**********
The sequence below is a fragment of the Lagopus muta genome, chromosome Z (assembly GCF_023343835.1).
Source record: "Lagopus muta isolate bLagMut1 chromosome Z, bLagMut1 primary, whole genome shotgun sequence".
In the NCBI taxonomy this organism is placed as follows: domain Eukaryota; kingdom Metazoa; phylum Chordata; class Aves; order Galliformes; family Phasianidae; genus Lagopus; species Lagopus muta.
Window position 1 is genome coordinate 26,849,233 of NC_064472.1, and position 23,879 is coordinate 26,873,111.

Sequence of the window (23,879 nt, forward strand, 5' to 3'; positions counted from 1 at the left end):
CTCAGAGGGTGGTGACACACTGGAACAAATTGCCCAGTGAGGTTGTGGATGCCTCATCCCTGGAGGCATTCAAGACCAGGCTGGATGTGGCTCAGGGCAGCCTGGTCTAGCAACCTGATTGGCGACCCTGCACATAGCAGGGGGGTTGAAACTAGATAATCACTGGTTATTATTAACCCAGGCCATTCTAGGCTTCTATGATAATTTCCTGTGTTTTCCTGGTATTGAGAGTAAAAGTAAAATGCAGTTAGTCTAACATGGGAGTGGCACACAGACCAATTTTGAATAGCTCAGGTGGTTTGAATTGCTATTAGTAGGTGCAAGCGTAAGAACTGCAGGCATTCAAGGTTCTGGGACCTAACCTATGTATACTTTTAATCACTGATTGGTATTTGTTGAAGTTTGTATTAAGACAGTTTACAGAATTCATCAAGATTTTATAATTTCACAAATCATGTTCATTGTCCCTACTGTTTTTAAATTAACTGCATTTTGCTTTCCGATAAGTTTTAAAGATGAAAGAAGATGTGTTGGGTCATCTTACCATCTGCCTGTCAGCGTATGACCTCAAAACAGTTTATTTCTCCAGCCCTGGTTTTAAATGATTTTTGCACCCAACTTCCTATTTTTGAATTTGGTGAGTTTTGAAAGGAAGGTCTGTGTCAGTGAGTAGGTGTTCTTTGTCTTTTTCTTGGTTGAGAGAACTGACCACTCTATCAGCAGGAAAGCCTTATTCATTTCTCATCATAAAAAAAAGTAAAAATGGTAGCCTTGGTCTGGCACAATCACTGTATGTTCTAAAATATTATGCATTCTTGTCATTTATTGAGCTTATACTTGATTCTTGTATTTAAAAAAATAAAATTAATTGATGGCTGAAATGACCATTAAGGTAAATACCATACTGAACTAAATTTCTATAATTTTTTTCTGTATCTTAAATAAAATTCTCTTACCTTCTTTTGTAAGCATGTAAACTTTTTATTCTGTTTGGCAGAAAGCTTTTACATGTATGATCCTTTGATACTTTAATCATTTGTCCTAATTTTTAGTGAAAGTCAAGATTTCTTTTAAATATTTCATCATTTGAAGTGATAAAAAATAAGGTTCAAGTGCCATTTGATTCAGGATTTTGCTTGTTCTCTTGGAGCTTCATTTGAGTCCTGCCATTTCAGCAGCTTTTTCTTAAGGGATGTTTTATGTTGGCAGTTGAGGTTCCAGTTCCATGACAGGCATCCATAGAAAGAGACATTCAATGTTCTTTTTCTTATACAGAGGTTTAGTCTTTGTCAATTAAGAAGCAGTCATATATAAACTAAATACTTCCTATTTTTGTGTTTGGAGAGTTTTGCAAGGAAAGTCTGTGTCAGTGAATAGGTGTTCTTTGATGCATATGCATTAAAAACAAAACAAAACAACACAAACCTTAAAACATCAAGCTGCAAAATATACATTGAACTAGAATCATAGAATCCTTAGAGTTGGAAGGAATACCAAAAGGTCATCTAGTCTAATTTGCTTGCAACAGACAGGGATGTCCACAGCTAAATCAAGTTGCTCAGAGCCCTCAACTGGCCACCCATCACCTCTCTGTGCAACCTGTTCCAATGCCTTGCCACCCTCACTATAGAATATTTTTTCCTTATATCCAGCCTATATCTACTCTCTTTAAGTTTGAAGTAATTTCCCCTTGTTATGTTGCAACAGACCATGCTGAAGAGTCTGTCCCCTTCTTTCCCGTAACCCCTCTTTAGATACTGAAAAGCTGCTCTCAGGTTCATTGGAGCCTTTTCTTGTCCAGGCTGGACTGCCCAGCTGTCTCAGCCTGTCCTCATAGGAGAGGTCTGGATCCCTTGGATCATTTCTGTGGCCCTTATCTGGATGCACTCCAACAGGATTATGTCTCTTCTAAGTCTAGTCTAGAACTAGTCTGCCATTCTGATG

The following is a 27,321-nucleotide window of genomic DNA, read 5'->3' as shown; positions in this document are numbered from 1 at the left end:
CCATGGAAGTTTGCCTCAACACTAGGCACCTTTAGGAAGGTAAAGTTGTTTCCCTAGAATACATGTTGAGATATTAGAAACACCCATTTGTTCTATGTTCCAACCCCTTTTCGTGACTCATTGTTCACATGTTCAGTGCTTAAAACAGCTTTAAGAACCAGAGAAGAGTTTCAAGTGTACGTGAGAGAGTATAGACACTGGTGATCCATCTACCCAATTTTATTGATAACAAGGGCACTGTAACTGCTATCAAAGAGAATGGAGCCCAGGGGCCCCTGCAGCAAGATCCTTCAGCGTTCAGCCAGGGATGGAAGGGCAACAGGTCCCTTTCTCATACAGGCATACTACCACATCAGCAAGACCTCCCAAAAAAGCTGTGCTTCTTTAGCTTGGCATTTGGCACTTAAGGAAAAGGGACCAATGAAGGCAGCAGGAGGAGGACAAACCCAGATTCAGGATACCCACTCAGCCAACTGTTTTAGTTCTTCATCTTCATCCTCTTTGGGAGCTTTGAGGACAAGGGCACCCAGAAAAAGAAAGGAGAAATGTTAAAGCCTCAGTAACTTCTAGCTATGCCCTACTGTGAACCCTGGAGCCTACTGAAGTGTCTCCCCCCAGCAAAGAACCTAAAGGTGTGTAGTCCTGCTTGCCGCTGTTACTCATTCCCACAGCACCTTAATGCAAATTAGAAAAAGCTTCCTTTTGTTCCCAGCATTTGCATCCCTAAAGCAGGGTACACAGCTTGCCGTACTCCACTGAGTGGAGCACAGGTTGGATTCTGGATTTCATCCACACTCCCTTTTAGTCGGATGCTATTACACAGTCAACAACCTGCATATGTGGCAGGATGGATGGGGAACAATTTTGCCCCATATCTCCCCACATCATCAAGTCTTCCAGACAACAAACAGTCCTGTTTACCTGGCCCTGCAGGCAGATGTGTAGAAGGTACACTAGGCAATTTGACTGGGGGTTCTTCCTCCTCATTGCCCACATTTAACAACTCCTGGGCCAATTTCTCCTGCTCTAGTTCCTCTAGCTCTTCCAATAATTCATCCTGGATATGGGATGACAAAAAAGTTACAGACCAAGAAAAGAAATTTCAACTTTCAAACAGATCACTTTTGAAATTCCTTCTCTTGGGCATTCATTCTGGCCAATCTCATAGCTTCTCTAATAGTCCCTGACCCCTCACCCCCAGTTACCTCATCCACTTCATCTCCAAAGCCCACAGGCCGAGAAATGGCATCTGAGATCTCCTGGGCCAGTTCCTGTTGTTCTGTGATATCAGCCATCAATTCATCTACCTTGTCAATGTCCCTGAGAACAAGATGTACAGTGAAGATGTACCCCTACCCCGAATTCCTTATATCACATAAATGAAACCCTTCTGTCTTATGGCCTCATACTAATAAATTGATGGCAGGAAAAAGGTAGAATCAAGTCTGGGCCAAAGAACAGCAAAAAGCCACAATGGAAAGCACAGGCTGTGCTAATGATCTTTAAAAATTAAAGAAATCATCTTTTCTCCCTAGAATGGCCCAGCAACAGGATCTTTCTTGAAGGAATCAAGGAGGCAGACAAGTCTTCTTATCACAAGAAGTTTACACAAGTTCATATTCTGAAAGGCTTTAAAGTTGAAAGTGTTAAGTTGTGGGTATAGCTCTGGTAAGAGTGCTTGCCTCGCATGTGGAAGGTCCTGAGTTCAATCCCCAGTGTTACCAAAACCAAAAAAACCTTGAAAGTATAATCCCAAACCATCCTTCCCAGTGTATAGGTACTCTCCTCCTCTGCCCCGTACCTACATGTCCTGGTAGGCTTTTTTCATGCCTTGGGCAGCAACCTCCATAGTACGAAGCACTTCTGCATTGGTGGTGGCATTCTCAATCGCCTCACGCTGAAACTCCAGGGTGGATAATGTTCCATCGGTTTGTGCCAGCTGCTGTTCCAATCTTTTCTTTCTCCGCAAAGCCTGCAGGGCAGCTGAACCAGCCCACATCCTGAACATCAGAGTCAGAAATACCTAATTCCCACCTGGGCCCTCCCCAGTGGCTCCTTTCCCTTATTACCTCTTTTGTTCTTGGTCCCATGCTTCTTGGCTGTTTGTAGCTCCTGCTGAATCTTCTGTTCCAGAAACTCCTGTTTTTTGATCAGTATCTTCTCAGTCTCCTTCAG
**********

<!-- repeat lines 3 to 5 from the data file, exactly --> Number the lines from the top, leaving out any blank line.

In the NCBI taxonomy this organism is placed as follows: domain Eukaryota; kingdom Metazoa; phylum Chordata; class Aves; order Galliformes; family Phasianidae; genus Lagopus; species Lagopus muta.
Window position 1 is genome coordinate 26,849,233 of NC_064472.1, and position 23,879 is coordinate 26,873,111.

Sequence of the window (23,879 nt, forward strand, 5' to 3'; positions counted from 1 at the left end):